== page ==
In 2017 the Bitcoin and ICOs charge took Bitcoins from a valuation of US$952 and a market capitalisation of US$15 billion to a high point, on December 17th of US$19,939 and US$334 billion respectively.

Five days later these had dropped 39%, to US$12,148 per Bitcoin and to a market cap of US$203 billion. A recovery then followed.

Such gyrations are not good for market stability or for credibility. Implicitly they represent three probabilities (which can self-reinforce), that:

  • investor mania, like for Tulips or dot.com share is at play
  • there is too little stock (inherent illiquidity)
  • a broad agreement on how to value Bitcoins has yet to arrive.

If this is true for Bitcoins it is also true for ICOs. If anything ICOs are far riskier.

Bitcoin and ICOs: asset, currency, commodity or collectible?

What bitcoins and ICOs represent is much argued about, with justice. Aswath Damodaran, Profossor of Finance at the Stern School of Business, New York University, has different aspects to each of these that he inclines to collectible.

However, with the arrival of CBoE and CME indexed trading (for Bitcoin) the position changes a little. Arguably, these intoduce more liquidity and opportunities to trade without having to own Bitcoins (this does not yet apply to ICOs in general). Yet, one should not forget that the COoE and CME contracts are against indexes, not substance. One could say that ‘investing’ here is like betting on the bookie at the horse races, not the horse.

Bitcoin’s moment of truth

Mohamed El-Erian, for Bloomberg Opinion offers the view that the (Bitcoin) market is at a crucial juncture in the waning days of 2017. “… After bitcoin experienced one of the biggest roller-coaster weeks in its young history, the most important question facing it is whether the recent price correction will prove to be what market participants refer to as “healthy” — specifically, one that serves to shake out excessive irrational exuberance, provides for the entry of institutional investors, encourages the development of market-deepening products, and widens and balances out the investor base and the product offering.

“Were this to occur, it would help bitcoin — as well as its growing universe of cryptocurrency peers — develop deeper structural roots, reduce the probability of a heavy-handed regulatory response, and lower the threat of a price crash. Absent this, not even the deep commitment of true believers will be enough to protect individual retail investors who would end up experiencing a price appreciation and collapse that would rival even the biggest investment bubbles in history.”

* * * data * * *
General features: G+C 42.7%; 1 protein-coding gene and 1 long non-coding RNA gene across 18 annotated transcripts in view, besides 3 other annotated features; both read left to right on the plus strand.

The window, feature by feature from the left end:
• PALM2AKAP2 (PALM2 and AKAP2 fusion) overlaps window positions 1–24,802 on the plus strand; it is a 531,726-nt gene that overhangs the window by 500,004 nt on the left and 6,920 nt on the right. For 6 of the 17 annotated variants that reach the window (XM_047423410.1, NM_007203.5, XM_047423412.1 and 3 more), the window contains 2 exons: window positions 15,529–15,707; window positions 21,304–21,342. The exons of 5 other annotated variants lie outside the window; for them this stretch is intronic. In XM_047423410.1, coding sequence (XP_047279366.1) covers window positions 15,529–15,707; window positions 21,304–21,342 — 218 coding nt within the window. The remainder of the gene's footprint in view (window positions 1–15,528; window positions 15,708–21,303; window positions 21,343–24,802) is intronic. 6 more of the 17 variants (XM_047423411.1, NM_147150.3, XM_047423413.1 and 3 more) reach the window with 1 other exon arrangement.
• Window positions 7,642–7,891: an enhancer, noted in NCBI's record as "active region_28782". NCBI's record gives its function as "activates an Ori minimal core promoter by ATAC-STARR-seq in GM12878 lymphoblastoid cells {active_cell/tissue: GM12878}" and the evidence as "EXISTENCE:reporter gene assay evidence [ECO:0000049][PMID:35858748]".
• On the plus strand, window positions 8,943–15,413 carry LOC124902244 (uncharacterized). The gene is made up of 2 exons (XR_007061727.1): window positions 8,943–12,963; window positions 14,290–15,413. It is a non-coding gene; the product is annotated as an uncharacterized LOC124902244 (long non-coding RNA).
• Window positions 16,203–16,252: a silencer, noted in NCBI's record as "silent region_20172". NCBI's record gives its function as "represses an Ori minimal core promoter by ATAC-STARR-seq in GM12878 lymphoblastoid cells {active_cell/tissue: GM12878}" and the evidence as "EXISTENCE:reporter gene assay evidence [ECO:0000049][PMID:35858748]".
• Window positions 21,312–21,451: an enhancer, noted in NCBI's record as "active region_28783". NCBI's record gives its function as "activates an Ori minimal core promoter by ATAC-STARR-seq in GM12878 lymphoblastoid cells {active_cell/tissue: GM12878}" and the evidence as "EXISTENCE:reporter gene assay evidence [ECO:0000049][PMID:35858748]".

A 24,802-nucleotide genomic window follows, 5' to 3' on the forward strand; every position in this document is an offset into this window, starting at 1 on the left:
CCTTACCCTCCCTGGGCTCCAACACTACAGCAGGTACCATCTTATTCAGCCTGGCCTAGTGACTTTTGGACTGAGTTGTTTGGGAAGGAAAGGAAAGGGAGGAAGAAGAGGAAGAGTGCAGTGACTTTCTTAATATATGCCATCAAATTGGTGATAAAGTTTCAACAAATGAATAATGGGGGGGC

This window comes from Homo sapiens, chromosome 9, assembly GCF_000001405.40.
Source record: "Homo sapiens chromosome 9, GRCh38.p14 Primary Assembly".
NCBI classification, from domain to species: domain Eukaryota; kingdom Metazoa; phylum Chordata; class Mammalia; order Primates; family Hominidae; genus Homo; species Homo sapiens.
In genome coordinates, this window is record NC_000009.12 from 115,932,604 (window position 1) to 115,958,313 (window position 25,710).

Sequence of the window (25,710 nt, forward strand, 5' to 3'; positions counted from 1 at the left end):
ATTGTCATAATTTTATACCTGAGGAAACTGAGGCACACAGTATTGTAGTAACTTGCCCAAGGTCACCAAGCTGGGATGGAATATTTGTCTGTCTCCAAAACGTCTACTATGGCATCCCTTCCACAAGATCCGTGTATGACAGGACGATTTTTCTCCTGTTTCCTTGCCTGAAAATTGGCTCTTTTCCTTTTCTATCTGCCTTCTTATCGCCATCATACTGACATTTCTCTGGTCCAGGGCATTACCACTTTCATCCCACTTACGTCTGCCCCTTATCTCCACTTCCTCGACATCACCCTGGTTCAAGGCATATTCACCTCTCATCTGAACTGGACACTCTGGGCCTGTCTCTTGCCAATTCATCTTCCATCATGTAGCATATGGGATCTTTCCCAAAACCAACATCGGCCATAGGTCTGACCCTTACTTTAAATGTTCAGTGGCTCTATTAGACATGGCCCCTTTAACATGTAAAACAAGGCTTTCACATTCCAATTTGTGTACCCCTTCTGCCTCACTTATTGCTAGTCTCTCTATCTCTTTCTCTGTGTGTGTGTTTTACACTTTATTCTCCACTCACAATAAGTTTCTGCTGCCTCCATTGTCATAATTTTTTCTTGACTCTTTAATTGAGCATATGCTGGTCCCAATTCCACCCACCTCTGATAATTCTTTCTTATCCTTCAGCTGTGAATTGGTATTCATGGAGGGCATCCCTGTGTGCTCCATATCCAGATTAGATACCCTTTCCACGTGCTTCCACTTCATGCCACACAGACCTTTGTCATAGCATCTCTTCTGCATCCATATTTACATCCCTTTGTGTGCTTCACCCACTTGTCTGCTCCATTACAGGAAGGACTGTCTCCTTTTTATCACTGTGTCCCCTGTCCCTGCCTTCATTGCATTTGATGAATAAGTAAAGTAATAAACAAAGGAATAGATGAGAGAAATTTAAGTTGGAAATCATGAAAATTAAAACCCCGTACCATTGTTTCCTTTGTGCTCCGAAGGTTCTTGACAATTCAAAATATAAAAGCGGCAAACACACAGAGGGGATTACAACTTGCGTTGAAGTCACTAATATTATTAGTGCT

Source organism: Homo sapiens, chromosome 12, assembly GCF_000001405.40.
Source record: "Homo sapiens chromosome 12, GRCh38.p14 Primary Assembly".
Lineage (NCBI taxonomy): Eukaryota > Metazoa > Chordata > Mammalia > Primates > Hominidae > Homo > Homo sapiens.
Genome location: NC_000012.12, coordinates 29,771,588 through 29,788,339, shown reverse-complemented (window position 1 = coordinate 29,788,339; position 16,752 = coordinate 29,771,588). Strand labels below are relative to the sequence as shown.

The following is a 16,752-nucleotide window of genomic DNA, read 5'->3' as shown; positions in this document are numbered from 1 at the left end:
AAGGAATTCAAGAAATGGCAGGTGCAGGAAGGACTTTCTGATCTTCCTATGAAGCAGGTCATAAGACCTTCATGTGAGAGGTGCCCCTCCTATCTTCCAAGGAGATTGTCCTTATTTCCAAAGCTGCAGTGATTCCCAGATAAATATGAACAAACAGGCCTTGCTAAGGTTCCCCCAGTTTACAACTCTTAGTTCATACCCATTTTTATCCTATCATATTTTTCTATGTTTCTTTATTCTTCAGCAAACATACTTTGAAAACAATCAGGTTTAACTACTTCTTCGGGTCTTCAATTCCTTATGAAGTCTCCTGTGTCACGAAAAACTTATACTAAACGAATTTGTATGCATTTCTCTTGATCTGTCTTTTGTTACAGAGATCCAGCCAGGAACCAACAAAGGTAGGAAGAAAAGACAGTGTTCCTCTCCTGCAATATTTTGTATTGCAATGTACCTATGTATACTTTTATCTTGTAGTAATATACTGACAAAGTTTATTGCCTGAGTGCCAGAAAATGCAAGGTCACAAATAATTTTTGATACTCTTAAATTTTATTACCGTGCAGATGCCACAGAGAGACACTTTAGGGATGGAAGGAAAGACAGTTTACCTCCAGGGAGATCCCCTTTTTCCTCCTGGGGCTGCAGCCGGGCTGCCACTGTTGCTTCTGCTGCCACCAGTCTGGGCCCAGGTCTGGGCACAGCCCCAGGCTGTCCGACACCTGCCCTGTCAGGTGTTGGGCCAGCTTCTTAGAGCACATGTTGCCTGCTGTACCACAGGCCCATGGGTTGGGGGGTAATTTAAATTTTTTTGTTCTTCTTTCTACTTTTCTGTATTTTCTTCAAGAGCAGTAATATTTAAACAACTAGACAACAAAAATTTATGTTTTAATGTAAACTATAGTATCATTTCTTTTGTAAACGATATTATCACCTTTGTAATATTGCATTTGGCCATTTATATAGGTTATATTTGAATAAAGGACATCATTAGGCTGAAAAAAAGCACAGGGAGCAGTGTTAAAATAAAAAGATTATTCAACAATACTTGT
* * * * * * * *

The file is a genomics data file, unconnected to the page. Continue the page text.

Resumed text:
What does this mean

2018 might see the ‘stabilisation’ of Bitcoins and ICOs into a credible marketplace. Many hope it will happen.

Enterprise Times is not so sanguine. Bitcoins and ICOs feel like bubbles. In 2018 we will keep a wary eye on them and prefer to focus on blockchain, distributed ledger technology (DLT) and the Interledger Protocol (ILP) as means to transform enterprises.


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Charles Brett is a business/technology analyst consultant. His specialist areas include enterprise software, blockchain and enterprise mobility tech (including metering). Specific industry sectors of interest and experience include finance (especially systems supporting wholesale finance), telecommunications and energy. Charles has spoken at multiple industry conferences, has written for numerous publications (including the London Times and the Financial Times). He was the General Chair of the bi-annual High Performance Systems Workshop, 2005. In addition he is an author and novelist. His Technology books include: Making the Most of Mobility Vol I (eBook, 2012); Explaining iTunes, iPhones and iPads for Windows Users (eBook, 2011); 5 Axes of Business Application Integration (2004). His published novels, in the Corruption Series, include: The HolyPhone Confessional Crisis, Corruption’s Price: A Spanish Deceit and Virginity Despoiled. The fourth in The Corruption Series - Resurrection - has is now available. Charles has a B.A. and M.A in Modern History from the University of Oxford. He has lived or worked in Italy, Abu Dhabi, South Africa, California and New York, Spain, Israel, Estonia and Cyprus.



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